Game by game, the A's are marking off checkpoints as they march toward the postseason.
Having claimed their second straight American League West title five days earlier, the A's secured home-field advantage for the AL Division Series with their series-opening win over the Mariners on Friday in their final series of the regular season.
Now, their focus is on the best record in the AL and securing home-field advantage for the entirety of their time in the playoffs. Oakland trails Boston by two games, meaning the Red Sox will have to lose their final two games against the Orioles and the A's will have to win their final two against Seattle.
Jarrod Parker will take the mound for the A's on Saturday afternoon. Parker is 10-2 with a 2.90 ERA and .214 opponents' batting average over his past 23 starts since May 17, with the batting average ranking third lowest in the AL over that span and the ERA ranking eighth.
"We know it's right there," Parker said after his last start -- the day prior to the A's winning the division. "If we handle what we do and we win games, it's going to happen."
While the goal has shifted, the same mentality applies.
Rookie right-hander Brandon Mauer will toe the rubber for the Mariners in Eric Wedge's penultimate game as Seattle's manager. Wedge informed the team that he will not come back in 2014, though general manager Jack Zduriencik said the organization was looking forward to having him back.
Maurer made his longest start of the year against Kansas City on Monday, going seven innings while allowing just one run on four hits in a no-decision.
Still, Maurer has struggled this year, giving up big middle innings -- a habit Wedge says he has to break out of if he wants to make it as a starter.
"He has to understand the difference between the beginning and the middle of the game, and the beginning and the end of the game," Wedge said. "There's a reason why things were happening the way they were happening, but he can control that. He has that type of stuff, he has that type of ability and I think he's learning that more and more with each outing."
Mariners: Wedge informs club he won't return in '14
Saying it was "painfully obvious" that he wasn't going to be able to move forward with the team, Wedge informed the club Friday he will not be returning next season.
Wedge declined a one-year contract extension last offseason and said no subsequent offer had been put on the table, but Zduriencik said the club wanted Wedge to return and was prepared to inform him of that during a scheduled postseason meeting Monday.
Instead, Wedge called Zduriencik on Thursday to request a meeting on the off-day, then informed the GM he wouldn't be returning on Friday morning.
"Eric's job was not in danger," Zduriencik said. "This was his decision. I was looking forward to having Eric back."
Wedge, 45, will finish out the final two games of his three-year contract this weekend. He has a 212-272 record in Seattle and a career mark of 773-845 after spending seven years with the Indians from 2003-09.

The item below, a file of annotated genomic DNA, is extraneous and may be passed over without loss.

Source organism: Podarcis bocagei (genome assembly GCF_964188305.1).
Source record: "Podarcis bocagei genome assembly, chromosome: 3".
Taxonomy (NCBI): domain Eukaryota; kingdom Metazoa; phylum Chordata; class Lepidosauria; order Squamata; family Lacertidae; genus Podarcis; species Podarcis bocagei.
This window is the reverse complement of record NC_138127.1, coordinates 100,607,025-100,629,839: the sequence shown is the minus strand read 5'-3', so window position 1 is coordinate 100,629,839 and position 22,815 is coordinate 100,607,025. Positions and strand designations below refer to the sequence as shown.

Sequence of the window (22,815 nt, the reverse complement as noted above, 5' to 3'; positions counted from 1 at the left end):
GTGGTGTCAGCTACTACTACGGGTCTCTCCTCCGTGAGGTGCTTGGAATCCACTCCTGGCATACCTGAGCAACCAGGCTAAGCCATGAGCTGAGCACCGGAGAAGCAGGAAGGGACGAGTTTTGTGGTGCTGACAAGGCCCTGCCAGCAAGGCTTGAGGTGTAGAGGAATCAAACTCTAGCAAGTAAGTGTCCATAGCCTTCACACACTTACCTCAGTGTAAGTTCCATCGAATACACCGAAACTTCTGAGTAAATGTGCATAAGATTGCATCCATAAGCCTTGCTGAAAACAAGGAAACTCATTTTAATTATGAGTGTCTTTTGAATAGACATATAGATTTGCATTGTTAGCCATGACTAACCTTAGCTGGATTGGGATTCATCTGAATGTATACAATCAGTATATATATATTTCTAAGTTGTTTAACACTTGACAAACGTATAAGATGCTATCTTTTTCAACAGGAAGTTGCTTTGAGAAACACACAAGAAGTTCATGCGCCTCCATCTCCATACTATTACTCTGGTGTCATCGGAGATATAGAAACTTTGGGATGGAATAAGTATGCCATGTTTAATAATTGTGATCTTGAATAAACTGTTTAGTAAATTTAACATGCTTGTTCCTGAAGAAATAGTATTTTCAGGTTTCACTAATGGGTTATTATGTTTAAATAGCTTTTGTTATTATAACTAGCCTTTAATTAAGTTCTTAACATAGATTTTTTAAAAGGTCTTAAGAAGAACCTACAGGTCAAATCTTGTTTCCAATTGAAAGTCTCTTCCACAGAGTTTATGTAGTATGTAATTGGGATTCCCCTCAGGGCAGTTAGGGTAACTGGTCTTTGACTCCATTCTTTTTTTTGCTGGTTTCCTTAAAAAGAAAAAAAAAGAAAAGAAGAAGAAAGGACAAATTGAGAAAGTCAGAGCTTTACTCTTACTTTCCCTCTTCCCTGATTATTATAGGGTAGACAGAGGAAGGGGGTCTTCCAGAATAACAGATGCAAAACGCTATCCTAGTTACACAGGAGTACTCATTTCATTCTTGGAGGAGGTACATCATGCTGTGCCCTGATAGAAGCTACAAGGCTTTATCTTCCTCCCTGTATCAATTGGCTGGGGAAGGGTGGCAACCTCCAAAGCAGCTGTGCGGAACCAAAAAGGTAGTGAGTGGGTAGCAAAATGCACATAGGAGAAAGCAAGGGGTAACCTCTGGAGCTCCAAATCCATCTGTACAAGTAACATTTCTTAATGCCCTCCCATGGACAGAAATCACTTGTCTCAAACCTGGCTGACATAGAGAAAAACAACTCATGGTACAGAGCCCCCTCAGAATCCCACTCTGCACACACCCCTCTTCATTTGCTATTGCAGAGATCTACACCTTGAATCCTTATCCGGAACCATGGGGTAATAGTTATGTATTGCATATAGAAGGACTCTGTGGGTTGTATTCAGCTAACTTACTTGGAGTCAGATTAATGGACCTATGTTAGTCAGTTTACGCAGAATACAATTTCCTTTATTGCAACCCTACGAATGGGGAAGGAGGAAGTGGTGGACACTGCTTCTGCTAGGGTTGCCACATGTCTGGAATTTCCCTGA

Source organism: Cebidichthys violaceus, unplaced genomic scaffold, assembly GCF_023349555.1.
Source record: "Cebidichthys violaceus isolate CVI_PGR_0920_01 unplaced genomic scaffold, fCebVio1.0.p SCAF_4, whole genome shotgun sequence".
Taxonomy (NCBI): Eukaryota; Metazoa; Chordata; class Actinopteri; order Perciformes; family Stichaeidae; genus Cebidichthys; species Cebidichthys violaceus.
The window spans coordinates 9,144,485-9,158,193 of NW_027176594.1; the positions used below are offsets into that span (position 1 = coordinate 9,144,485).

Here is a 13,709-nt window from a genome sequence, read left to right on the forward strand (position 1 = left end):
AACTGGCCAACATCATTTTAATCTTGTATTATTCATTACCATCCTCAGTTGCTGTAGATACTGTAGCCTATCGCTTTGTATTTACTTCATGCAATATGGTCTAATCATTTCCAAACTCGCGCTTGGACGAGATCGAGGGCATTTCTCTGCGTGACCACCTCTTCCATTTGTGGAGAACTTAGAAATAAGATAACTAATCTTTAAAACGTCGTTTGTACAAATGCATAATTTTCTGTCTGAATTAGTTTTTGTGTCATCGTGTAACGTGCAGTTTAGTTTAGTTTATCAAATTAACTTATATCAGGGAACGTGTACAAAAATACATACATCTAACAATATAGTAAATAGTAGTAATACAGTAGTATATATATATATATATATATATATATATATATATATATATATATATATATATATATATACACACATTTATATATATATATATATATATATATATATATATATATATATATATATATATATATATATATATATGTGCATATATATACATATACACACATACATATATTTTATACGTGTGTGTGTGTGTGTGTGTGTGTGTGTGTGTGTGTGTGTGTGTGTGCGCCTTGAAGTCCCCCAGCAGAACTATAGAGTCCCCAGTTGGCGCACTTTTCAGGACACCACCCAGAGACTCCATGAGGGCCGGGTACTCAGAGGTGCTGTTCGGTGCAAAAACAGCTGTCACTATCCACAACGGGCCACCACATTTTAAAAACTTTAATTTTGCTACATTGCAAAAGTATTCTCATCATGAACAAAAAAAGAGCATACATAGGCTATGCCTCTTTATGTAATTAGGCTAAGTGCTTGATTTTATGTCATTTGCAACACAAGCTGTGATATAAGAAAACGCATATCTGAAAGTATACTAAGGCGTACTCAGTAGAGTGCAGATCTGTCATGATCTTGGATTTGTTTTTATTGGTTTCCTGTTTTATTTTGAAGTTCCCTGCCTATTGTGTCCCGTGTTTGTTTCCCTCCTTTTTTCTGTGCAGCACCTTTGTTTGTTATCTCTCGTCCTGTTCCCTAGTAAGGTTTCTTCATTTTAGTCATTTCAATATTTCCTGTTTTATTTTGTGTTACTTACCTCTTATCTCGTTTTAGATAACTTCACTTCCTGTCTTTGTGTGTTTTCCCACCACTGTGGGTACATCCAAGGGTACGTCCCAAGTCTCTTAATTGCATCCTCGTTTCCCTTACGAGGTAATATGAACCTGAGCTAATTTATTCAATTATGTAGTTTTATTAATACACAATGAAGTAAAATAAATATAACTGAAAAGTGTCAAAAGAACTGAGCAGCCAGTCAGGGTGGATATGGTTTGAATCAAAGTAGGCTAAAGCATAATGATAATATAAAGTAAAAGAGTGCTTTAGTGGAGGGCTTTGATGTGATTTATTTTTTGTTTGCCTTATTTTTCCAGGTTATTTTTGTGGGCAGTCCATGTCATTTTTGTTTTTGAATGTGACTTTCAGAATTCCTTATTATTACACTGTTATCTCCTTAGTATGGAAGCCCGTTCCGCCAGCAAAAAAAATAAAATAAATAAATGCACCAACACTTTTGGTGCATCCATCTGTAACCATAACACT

"It's tough, it's disappointing, it's frustrating, it's upsetting," Wedge said prior to Friday's game. "Sometimes people just don't see things the same way and things just don't work out. It wasn't for a lack of trying, I wanted it to work, but it's just not going to."
Cespedes exits early in return to left field
As expected, Yoenis Cespedes returned to the outfield on Friday for the first time in two weeks. Unexpected was his early exit from the game because of recurring right shoulder soreness.
While nursing the shoulder, Cespedes made nine consecutive starts at designated hitter, before finding his way back to left field for the club's three-game series opener in Seattle. He lasted just 3 1/2 innings and was replaced by Seth Smith to start the top of the fourth.
Just hours earlier, manager Bob Melvin had relayed how happy he was to get Cespedes back on defense -- and for more than one reason.
"It's nice to get him back out there. He's a pain in the [rear] on the bench," said Melvin, smiling. "He's a guy that really wants to play the outfield. He knows he was relegated to DH duties for a reason, but his true game comes when he's playing the outfield, so he's pretty excited about being back out there today."
Cespedes is batting .226 in 27 games as DH, compared to .254 through 92 games as a left fielder this season.
• The Mariners 185 home runs rank second in the Major Leagues and are the seventh-most in franchise history.
• Cespedes is batting .314 (27-for-86) with 12 runs, six home runs and 19 RBIs in 22 games in September. He leads the AL in RBIs this month and is tied for third in home runs.
• Seattle is nearly a .500 club when rookie catcher Mike Zunino plays, as compared to playing just .418 ball when he doesn't.
• A's starting pitchers have allowed two earned runs or fewer in 14 of 16 games since Sept. 7 and are 11-1 with a 2.68 ERA.
Jeff Kirshman is an associate reporter for MLB.com. This story was not subject to the approval of Major League Baseball or its clubs.